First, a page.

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Vermont Estate Planning Blog

Monday, May 13, 2019

No Magic Carpet Ride for “Medicaid” Trusts


The road to eligibility for long-term care Medicaid benefits can be long and winding, so it can be tempting to board a magic carpet ride and try a so-called “Medicaid” trust, more descriptively referred to as an irrevocable income-only trust.  The theory behind such a trust is that assets owned by the trust are protected from creditors, primarily in consideration of long-term care costs and the desire to become eligible for government benefits.  However, there is no free ride, and transferring assets into an irrevocable trust comes with risks and costs.

IRREVOCABLE: As its name suggests, you cannot change the terms of the trust.  If circumstances change requiring a modification, you would need Court approval and/or consents of all interested parties.
Read more . . .


Monday, February 11, 2019

Wills: Not as Powerful as You Think


Without question, the most common misunderstanding about a Will is that it avoids probate.  THIS IS FALSE.  It’s almost the same as believing the bank will accept your Monopoly money.

Imagine this: your uncle passes, and you are named Executor in his Will.  Can you take a copy of that Will to his bank and access his funds?  Not unless you are the Hulk using your super strength to open the bank vault at night!  The Will on its own carries no legal authority.


Read more . . .


Monday, February 11, 2019

Lawyer Joke

Two little girls were having a heated argument about who had the better dad. One girl declared, “My dad’s a carpenter and builds buildings.”   Her friend replied, “Well, my dad’s a lawyer and makes loopholes.”

 



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Monday, February 11, 2019

New Numbers for 2019

Estate/transfer tax

Vermont estate tax exclusion:

$2,750,000

Federal estate tax threshold:

$11,400,000

Federal gift tax exclusion (annual):

$15,000

Vermont Medicaid

Community Spouse Resource Allowance: $126,420

Minimum Maintenance Needs Allowance (spousal allocation): $2,114

Home Equity Limit (singles): $585,000

 



Read more . . .


Monday, September 10, 2018

Tip Corner


 

Freezing Credit: A new federal law effective 9/21/18 permits consumers to freeze their credit, free of charge.  For more information, visit:

https://www.consumer.ftc.gov/blog/2018/06/free-credit-freezes-are-coming-soon-0

 



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Monday, September 10, 2018

Lawyer Joke

Lawyer Joke

 

Q: What do you have when a lawyer is buried up to his neck in sand?

 

A: Not enough sand.

 





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Friday, August 31, 2018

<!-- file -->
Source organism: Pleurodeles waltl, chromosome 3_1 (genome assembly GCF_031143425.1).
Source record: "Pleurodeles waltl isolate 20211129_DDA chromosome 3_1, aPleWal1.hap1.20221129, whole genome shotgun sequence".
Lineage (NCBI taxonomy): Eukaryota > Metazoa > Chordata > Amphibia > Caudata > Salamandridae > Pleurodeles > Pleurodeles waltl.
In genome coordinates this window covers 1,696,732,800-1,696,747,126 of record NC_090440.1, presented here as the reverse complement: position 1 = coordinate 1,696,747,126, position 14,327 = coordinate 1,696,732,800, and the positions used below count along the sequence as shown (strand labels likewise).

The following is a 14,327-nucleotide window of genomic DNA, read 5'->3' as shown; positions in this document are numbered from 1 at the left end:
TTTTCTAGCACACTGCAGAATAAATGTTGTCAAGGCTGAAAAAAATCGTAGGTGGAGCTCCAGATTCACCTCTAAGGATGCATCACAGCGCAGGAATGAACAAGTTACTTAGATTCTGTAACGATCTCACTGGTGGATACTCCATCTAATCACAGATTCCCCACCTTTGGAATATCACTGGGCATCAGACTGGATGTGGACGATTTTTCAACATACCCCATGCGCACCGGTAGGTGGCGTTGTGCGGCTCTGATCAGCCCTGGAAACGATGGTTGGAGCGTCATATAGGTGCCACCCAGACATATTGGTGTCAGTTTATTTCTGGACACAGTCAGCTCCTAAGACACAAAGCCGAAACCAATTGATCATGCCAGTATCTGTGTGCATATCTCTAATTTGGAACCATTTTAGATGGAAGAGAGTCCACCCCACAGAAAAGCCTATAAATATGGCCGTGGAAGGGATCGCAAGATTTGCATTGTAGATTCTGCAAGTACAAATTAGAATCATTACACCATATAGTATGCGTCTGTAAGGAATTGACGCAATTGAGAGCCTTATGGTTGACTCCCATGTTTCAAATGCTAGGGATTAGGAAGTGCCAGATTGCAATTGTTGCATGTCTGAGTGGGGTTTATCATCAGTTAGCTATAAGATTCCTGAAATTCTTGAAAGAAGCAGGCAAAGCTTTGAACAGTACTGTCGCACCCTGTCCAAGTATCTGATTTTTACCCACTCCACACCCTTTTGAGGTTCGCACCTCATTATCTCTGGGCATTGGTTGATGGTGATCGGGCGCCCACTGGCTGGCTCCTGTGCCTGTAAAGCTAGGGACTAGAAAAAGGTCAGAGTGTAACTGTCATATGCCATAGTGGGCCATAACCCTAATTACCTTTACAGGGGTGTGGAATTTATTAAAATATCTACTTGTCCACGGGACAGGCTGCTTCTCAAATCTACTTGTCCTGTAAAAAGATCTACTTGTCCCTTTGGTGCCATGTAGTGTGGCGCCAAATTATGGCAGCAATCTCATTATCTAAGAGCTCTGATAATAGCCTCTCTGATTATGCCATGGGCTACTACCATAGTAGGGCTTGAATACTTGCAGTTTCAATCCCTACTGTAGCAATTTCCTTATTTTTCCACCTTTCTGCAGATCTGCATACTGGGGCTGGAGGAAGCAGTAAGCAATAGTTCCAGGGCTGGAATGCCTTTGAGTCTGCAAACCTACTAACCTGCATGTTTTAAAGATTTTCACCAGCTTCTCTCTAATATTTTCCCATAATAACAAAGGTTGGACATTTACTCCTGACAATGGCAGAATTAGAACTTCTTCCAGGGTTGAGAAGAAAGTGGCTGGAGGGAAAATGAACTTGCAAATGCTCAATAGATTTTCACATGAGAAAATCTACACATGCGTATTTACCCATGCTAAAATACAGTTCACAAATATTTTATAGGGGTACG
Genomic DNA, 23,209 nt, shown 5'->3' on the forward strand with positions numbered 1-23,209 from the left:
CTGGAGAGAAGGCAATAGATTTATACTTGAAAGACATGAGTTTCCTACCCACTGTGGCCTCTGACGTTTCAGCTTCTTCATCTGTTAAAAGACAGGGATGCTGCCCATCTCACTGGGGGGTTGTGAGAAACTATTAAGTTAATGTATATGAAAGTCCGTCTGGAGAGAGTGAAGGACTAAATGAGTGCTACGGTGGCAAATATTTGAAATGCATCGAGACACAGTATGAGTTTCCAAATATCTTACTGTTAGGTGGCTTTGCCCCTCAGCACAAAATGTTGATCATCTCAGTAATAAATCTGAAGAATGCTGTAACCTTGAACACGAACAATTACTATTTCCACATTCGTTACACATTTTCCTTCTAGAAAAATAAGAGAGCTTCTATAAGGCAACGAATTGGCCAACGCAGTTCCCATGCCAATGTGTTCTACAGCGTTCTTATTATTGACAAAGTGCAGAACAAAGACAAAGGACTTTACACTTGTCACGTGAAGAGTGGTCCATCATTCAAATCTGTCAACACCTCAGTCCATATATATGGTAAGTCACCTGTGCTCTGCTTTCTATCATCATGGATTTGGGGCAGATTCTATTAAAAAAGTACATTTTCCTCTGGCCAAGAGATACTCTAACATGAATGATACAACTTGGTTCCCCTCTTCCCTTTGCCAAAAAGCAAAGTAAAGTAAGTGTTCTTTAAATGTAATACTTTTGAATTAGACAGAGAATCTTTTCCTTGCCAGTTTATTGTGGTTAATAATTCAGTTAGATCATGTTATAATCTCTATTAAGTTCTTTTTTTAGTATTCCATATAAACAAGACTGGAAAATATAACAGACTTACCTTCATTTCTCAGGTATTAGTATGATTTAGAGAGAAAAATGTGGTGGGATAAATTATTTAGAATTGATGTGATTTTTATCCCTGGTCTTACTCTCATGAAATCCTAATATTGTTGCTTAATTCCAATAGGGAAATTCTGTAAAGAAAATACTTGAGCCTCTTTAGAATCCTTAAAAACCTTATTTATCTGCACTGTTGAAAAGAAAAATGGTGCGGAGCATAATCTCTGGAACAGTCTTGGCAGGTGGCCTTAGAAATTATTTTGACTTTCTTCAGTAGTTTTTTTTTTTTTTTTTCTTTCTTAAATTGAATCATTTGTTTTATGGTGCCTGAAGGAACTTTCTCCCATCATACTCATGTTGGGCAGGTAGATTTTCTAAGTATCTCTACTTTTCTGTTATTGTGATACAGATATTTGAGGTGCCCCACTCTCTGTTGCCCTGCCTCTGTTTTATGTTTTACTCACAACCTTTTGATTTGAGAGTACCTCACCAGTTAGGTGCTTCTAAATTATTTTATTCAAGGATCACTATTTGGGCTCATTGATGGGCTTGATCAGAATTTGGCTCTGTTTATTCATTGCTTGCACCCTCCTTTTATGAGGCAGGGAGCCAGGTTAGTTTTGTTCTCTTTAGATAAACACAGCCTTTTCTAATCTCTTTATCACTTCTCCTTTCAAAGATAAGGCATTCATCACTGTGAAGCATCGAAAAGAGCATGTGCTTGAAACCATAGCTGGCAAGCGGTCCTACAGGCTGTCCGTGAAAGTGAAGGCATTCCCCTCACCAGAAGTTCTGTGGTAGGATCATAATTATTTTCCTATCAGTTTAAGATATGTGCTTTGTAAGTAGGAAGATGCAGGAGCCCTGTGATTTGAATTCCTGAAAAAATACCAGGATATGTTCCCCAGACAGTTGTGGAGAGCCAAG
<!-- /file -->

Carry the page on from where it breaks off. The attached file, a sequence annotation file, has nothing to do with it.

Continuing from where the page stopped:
Estate Planning: Not a Game of Hide and Seek


Games are usually a lot of fun, but you don’t really want to play hide and seek with your estate planning documents.  After you have signed and implemented your plan, you may want privacy, but you should not hide your documents from everyone.  If you excel at concealing, it may not be found when needed.  How and with whom you share will depend upon the document and your goals, but here are some considerations:

Will—while this document has no effect until after death, it has zero effect if never discovered; you can store the original:

¨ In a fire-proof safe at home. if someone else knows location and its key

¨ In a safe deposit box at a bank, if someone else has joint access and a key to the box; without a surviving joint owner, no one will be allowed in the safe deposit box after your death without Court authority; if the joint owner cannot locate a key, there will likely be additional procedures and costs involved in accessing the box

¨ At the Probate Court in the county in which you live, for a modest fee (currently $30); however, if you move out of the county or update your will, it will be necessary to either retrieve your original will or replace it with the updated version

 

Trust—a revocable living trust is effective during your lifetime, and the Trustee may need to produce a copy of it, or a Certificate of Trust, when managing its assets.
Read more . . .


Thursday, February 22, 2018

Lawyer Joke

Q: Why don’t lawyers play hide and seek?

A: Nobody wants to look for them.

 



Read more . . .


Monday, February 19, 2018

Tip Corner

New estate/transfer tax numbers for 2018:

Federal estate tax threshold:

$11,290,000

Vermont estate tax exclusion:

$2,750,000

Annual gift tax exclusion:

$15,000

 



Read more . . .


Thursday, February 15, 2018

Estate Planning: Taxation of Life Insurance


Life insurance plays a vital role in many estate plans.  Proceeds can provide essential funds to replace lost earnings, pay debts, finance college tuition expenses, or even cover estate tax liabilities.  However, there is confusion about the taxation of these life insurance proceeds.  Contrary to common belief, insurance benefits are taxable to the estate of the insured.   For many Vermont estates, it is inconsequential because they total under $2,750,000.
Read more . . .


Monday, February 12, 2018

Elder Law: Legal Capacity ≠ Memory


Can you remember what you had for breakfast yesterday morning? Or what you wore last Friday?  Details involving routine tasks elude many of us, but does that define our legal capacity?  While that may provide clues, it is not an absolute ingredient in the test for legal capacity.  In fact, there is no “bright line” test for capacity.  It is a grey area and does not equate to passing a memory test.

Accordingly, individuals suffering memory impairment or even diagnosed forms of dementia are not automatically deemed legally incapacitated.  While medical providers are generally concerned with diagnosis and treatment, a legal assessment of capacity focuses on a person’s functional ability to engage in and understand a particular transaction.
Read more . . .


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